Alumnus Amir Vera speaks to current journalism students on the TRN staff. Photo by Chris Waugaman.
Alumnus Amir Vera speaks to current journalism students on the TRN staff. Photo by Chris Waugaman.
Alumnus Amir Vera speaks to current journalism students on the TRN staff.

With the use of social media and technology increasing, some might think that print journalism is dead. However Amir Vera, Progress Index reporter, explained to journalism students why print journalism is still alive.

On Tuesday, April 28, 2015, Vera came and spoke to Prince George High School journalism students about how he got his start in journalism and how journalism has changed his life in the past seven years. When Vera was in elementary school he would love to go tell his mother about the things that happened at school or on the playground. He loved to tell stories. Once he reached middle school, he was told he was a great writer. When Vera got in high school he started writing for the school newspaper, The Royal News.

After being accepted to the Royal News, Vera wanted to become a sports journalist. He loved to write about sports. After his first year he became sports editor.

“I really liked being a sports journalist because I liked to get in the mind of an athlete, talking to athletes after the game,” Vera said.

Media students listen to Progress-Index reporter Amir Vera talk about how competitive a journalist must be every day to do their best work.
Media students listen to Progress-Index reporter Amir Vera talk about how competitive a journalist must be every day to do their best work.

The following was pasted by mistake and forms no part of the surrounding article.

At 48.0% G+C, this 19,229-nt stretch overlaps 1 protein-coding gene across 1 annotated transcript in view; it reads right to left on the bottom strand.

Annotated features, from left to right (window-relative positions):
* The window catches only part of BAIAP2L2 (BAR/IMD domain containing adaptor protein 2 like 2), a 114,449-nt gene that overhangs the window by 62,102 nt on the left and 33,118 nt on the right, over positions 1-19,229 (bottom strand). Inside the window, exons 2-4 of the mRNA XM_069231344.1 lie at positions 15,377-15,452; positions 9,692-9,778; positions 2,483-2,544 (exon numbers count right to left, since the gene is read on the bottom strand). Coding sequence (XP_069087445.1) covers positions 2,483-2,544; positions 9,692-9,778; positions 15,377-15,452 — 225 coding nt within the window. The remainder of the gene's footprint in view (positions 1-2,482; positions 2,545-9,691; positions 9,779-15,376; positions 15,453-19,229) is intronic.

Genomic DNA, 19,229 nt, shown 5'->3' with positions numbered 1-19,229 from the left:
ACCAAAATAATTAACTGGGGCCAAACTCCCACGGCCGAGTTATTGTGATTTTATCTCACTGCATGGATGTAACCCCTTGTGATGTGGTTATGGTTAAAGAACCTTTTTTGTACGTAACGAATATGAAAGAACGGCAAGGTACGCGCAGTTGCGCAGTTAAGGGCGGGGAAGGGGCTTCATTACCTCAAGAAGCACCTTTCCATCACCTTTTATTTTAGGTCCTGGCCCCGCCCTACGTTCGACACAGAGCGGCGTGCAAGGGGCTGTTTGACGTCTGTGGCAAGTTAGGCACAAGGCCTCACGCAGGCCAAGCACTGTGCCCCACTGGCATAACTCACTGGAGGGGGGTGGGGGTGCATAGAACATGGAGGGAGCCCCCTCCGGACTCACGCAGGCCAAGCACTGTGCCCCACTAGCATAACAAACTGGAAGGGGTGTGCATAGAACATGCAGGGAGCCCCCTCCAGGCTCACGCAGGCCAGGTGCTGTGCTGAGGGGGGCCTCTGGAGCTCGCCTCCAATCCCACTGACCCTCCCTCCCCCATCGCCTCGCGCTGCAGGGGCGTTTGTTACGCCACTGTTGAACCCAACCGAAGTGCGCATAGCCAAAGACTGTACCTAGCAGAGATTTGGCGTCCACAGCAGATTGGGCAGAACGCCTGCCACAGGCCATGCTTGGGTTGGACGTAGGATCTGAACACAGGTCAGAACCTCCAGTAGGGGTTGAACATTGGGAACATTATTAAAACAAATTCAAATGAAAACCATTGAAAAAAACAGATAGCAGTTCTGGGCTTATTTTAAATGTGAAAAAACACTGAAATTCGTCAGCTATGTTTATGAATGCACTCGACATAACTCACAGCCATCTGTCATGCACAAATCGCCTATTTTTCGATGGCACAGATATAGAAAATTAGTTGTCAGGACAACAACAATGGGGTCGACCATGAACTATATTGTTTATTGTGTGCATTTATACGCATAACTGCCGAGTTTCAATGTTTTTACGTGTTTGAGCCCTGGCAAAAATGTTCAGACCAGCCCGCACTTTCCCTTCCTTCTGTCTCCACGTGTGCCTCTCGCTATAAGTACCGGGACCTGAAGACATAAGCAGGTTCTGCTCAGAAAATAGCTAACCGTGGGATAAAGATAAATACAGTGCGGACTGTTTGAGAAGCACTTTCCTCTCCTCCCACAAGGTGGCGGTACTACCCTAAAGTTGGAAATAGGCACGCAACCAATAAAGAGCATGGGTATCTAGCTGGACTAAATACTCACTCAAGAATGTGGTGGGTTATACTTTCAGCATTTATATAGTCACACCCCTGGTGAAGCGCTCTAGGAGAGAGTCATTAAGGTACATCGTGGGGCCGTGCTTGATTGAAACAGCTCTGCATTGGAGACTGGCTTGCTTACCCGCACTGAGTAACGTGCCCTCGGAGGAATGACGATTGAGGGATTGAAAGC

After high school, Vera then attended Virginia Commonwealth University where he was part of the Commonwealth Times, a newspaper for the VCU campus. He was responsible for covering VCU sports ranging from field hockey to basketball. After his junior year, Vera switched from sports to the news section and was responsible for covering events, features and breaking news around the university.

“I was at a crossroads when people asked me what I wanted to do in the field of journalism,” Vera said. “All I knew was that I wanted to write about sports. All of the mass communication majors I knew at VCU were saying that they wanted to write for ESPN.”

Vera explained how the journalism world is very competitive and that you have to diversify your writing to make a bigger and better impact on the story.

IMG_0162“All of my mass communication majors really diversified their writing by covering a range of subjects, and that is when I found out that I would have to diversify myself. I had to step out of the box and write a different way and in different sections,” Vera said.

Vera went on to say majoring in journalism requires you to carry yourself professionally to get people to take you seriously. If you cover a lot of different subjects then people will recognize you.

“Professionalism is the key factor you need in journalism,” Vera said. “Once people start to see you in the community a lot then they start to recognize you. You really start to build up your reputation once you build up your portfolio of work.”

To be in the journalism field today there must be a passion for it. With all the technology that is involving, the question might come up, “Is journalism a secure career to go into with the rise of social media?”

“If you want to make money then go into communications and major in public relations. If you like telling stories your own creative way and you actually have a passion for it, then it is a secure career to go into. People have to get their news from somewhere and whether its social media, print journalism or on a website, journalism is still alive and kicking,” said Vera.